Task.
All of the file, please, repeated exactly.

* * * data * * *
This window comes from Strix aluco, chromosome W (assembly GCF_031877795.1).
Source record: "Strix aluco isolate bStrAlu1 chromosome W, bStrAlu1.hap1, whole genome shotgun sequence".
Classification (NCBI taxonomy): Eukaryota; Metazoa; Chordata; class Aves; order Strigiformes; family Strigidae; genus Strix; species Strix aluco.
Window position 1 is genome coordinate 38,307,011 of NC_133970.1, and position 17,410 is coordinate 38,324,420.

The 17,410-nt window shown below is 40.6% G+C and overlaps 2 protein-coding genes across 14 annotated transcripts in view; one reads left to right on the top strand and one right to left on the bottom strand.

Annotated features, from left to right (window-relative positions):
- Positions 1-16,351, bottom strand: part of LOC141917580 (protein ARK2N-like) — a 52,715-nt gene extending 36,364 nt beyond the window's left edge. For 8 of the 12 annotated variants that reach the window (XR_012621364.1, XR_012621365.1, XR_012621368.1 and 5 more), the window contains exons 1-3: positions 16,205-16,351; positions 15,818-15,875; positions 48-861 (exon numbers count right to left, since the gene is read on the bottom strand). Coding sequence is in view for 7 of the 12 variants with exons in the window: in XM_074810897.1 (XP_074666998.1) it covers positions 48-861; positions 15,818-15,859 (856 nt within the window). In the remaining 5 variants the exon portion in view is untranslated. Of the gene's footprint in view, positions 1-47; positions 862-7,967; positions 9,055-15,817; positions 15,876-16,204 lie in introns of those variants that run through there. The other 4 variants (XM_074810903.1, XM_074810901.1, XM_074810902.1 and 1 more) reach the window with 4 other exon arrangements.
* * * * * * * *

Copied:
This window comes from Strix aluco, chromosome W (assembly GCF_031877795.1).
Source record: "Strix aluco isolate bStrAlu1 chromosome W, bStrAlu1.hap1, whole genome shotgun sequence".
Classification (NCBI taxonomy): Eukaryota; Metazoa; Chordata; class Aves; order Strigiformes; family Strigidae; genus Strix; species Strix aluco.
Window position 1 is genome coordinate 38,307,011 of NC_133970.1, and position 17,410 is coordinate 38,324,420.

The 17,410-nt window shown below is 40.6% G+C and overlaps 2 protein-coding genes across 14 annotated transcripts in view; one reads left to right on the top strand and one right to left on the bottom strand.

Annotated features, from left to right (window-relative positions):
- Positions 1-16,351, bottom strand: part of LOC141917580 (protein ARK2N-like) — a 52,715-nt gene extending 36,364 nt beyond the window's left edge. For 8 of the 12 annotated variants that reach the window (XR_012621364.1, XR_012621365.1, XR_012621368.1 and 5 more), the window contains exons 1-3: positions 16,205-16,351; positions 15,818-15,875; positions 48-861 (exon numbers count right to left, since the gene is read on the bottom strand). Coding sequence is in view for 7 of the 12 variants with exons in the window: in XM_074810897.1 (XP_074666998.1) it covers positions 48-861; positions 15,818-15,859 (856 nt within the window). In the remaining 5 variants the exon portion in view is untranslated. Of the gene's footprint in view, positions 1-47; positions 862-7,967; positions 9,055-15,817; positions 15,876-16,204 lie in introns of those variants that run through there. The other 4 variants (XM_074810903.1, XM_074810901.1, XM_074810902.1 and 1 more) reach the window with 4 other exon arrangements.